Then I have to surround myself with the people who can make me realize that dream, and it usually starts with food people. So I'm never far away from our test kitchen. I'm never far away from the people who have the talent to make our idea come through, and it always starts with the food.


How do health trends, such as the recent low-carb craze, affect the restaurant business?


The first restaurant that I opened, R.J. Grunts, actually had fruit juices that were made to order, and we had natural biotic food and we had organic food, so I was aware of health and food early on. The funny part about it was the natural biotic food did not work very well.

What did work in those days was the vegetarian stuff. People didn't understand it so much. It wasn't that important to them. After all these years, it seems people are really serious about it, and so I think it's a very important thing, and I think it's important to have choices for people.

Whether it's the Zone diet or the South Beach diet or the Atkins diet, I don't know what's going to be en vogue a year from now, but I know people are certainly more concerned with what they eat.


How important is staff training with such diverse restaurants?


It's crucial. I also get involved with that a lot. We're always re-examining how we do things.

We made a decision that we want this company to go on for many years. We're not a public company; we're a privately held company, and we want to be around for another 33 years, and I think a lot of it has to do with our culture, and our culture has to do with the hiring, training and developing and keeping people happy.

The people are Lettuce Entertain You. The people are Richard Melman. I don't think there's a year that goes by where we don't change how we train and develop.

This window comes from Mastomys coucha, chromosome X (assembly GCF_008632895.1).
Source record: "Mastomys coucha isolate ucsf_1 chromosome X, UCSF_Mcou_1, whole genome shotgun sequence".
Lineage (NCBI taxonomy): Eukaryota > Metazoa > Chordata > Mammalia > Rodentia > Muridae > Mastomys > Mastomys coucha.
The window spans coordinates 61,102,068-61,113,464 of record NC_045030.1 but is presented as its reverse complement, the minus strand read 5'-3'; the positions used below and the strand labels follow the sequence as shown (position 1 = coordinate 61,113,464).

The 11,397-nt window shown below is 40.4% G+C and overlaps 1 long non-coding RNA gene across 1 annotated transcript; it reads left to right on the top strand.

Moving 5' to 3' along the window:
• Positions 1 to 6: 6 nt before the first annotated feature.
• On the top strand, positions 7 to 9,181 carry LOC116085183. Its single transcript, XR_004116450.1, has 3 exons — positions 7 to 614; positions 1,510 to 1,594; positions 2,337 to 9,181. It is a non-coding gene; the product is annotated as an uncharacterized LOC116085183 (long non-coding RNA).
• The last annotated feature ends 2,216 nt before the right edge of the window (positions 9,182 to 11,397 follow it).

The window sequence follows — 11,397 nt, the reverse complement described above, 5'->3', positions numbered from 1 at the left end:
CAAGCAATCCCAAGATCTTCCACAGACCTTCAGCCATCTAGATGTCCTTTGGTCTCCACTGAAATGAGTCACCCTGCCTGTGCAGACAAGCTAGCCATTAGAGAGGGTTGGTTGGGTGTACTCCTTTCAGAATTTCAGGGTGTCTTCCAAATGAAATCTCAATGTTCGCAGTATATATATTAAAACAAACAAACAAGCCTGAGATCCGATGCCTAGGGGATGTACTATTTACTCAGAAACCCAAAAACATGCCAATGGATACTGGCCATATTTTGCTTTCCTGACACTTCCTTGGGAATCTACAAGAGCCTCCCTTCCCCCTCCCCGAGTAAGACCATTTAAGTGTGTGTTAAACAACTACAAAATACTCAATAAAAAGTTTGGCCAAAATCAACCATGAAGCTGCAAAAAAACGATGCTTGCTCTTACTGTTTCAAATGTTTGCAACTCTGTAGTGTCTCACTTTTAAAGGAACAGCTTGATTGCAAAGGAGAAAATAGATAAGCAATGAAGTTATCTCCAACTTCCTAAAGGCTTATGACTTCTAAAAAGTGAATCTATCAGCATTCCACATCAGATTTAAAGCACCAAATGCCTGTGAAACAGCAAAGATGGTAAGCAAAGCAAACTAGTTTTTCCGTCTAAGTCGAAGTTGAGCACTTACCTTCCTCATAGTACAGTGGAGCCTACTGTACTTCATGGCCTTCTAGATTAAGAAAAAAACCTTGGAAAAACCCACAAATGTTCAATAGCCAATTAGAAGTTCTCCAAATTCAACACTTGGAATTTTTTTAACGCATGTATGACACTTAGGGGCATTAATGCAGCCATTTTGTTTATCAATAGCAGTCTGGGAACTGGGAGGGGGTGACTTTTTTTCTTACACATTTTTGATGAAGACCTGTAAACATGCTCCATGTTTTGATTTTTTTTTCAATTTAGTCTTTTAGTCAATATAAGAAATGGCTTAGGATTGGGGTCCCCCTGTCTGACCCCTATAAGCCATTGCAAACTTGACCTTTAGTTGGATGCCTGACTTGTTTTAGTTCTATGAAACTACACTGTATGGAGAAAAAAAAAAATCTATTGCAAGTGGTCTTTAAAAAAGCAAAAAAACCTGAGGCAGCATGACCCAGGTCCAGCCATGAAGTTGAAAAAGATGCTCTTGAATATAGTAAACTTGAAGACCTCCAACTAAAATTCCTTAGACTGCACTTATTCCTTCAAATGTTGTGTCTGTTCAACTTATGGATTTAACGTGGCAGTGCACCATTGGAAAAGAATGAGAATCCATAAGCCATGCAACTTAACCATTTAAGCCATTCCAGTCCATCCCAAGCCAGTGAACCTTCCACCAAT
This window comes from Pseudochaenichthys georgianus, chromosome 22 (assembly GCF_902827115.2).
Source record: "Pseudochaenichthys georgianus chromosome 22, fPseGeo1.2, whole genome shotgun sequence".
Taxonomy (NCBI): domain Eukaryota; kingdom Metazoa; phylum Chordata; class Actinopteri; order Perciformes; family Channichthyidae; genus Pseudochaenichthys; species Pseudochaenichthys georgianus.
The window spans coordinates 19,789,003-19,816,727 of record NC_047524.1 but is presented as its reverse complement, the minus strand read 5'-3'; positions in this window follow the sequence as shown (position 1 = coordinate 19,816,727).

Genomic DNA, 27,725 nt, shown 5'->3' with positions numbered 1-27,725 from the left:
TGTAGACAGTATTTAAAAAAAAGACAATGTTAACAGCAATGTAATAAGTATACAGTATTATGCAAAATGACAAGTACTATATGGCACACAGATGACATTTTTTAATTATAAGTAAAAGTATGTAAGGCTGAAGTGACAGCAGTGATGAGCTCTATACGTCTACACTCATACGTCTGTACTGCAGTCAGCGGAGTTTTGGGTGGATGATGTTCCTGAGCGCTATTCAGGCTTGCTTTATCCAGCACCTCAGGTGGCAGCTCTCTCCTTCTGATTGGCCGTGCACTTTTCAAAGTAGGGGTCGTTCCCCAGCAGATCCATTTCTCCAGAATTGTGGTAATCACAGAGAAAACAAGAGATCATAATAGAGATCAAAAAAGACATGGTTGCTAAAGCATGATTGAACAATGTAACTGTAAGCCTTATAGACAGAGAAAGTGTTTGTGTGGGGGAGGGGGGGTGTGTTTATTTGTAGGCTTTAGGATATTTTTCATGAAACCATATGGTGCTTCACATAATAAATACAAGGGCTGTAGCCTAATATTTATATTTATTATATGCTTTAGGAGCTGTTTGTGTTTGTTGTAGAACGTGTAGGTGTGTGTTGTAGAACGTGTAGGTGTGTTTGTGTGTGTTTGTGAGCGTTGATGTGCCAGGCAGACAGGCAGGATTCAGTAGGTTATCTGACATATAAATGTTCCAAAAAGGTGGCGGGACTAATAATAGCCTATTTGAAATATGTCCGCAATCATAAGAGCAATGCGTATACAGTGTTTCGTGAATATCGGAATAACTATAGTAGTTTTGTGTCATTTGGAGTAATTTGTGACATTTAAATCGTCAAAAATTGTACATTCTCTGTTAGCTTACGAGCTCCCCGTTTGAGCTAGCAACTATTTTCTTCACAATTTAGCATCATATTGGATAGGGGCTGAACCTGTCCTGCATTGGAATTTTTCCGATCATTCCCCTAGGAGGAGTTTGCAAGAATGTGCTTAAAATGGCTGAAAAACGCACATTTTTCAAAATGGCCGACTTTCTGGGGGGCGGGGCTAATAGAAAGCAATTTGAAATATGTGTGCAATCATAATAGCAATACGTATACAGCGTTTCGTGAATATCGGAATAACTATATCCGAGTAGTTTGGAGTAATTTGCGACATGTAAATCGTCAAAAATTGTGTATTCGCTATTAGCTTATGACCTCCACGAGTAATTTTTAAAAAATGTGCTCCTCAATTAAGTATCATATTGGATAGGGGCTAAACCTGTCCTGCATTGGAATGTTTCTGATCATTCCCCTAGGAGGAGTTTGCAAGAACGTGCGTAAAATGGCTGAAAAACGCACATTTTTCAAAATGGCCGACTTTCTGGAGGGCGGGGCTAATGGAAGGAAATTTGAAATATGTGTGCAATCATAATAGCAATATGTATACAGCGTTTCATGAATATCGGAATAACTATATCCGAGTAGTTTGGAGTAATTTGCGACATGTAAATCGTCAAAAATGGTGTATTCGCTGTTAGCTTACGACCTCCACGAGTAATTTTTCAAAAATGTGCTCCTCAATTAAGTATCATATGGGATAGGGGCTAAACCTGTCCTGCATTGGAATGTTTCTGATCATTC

How have your personal business experiences helped you to consult at major restaurant chains such as McDonald's?


I always think that if I were to go to a real estate consultant, the guy that I would want to go to is a guy who was successful in the real estate business -- a guy that's really done it rather than somebody who's taught a real estate class or has no real experience.

So I thought that we should take our senior guys, and instead of them retiring, they can go into the consulting arm. We don't do a lot of it. We are very cautious about what we take. I take two or three projects a year.


What advice is sought by restaurant owners?


Some people have a concept that they think is stale. We are sort of farmers. We grow concepts, and sometimes people want to see what should be changing in their concept.

Sometimes people want to tighten up and want to know how we run things. Sometimes they need cultural help.


What's the most significant change you've noticed in the restaurant business since you started?


I think it's a more sophisticated business than it was. The Internet has made a gigantic difference.

The customers are more sophisticated. The competition is stronger. The ability to make money is more difficult. The government has made it more difficult -- there's more rules and regulations. I think back at it when I started -- I didn't know one-tenth of what I know now, and it was in many ways easier to be successful. I think everything is more advanced.

How to reach: Lettuce Entertain You, (773) 878-7340 or www.leye.com